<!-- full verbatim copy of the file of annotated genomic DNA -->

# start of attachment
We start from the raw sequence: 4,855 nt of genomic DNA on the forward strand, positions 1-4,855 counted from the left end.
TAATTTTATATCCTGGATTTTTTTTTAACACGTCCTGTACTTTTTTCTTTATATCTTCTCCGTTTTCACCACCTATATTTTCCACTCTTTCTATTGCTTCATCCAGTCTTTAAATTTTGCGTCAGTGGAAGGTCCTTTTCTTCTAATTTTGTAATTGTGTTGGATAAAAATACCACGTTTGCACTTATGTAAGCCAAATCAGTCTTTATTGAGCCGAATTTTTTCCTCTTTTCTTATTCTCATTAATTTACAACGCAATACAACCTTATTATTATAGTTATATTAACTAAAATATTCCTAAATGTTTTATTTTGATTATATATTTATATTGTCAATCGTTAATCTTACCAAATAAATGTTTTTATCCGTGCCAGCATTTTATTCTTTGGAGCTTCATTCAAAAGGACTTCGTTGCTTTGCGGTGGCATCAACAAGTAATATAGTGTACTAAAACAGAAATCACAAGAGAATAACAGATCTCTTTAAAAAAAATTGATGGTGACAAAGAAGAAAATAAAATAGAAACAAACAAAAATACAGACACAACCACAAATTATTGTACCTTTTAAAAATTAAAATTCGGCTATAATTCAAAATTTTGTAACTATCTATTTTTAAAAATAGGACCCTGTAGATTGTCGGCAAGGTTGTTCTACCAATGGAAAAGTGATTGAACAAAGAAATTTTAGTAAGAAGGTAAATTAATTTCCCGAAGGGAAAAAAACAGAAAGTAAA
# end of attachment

We start from the raw sequence: 4,855 nt of genomic DNA on the forward strand, positions 1-4,855 counted from the left end.
TAATTTTATATCCTGGATTTTTTTTTAACACGTCCTGTACTTTTTTCTTTATATCTTCTCCGTTTTCACCACCTATATTTTCCACTCTTTCTATTGCTTCATCCAGTCTTTAAATTTTGCGTCAGTGGAAGGTCCTTTTCTTCTAATTTTGTAATTGTGTTGGATAAAAATACCACGTTTGCACTTATGTAAGCCAAATCAGTCTTTATTGAGCCGAATTTTTTCCTCTTTTCTTATTCTCATTAATTTACAACGCAATACAACCTTATTATTATAGTTATATTAACTAAAATATTCCTAAATGTTTTATTTTGATTATATATTTATATTGTCAATCGTTAATCTTACCAAATAAATGTTTTTATCCGTGCCAGCATTTTATTCTTTGGAGCTTCATTCAAAAGGACTTCGTTGCTTTGCGGTGGCATCAACAAGTAATATAGTGTACTAAAACAGAAATCACAAGAGAATAACAGATCTCTTTAAAAAAAATTGATGGTGACAAAGAAGAAAATAAAATAGAAACAAACAAAAATACAGACACAACCACAAATTATTGTACCTTTTAAAAATTAAAATTCGGCTATAATTCAAAATTTTGTAACTATCTATTTTTAAAAATAGGACCCTGTAGATTGTCGGCAAGGTTGTTCTACCAATGGAAAAGTGATTGAACAAAGAAATTTTAGTAAGAAGGTAAATTAATTTCCCGAAGGGAAAAAAACAGAAAGTAAA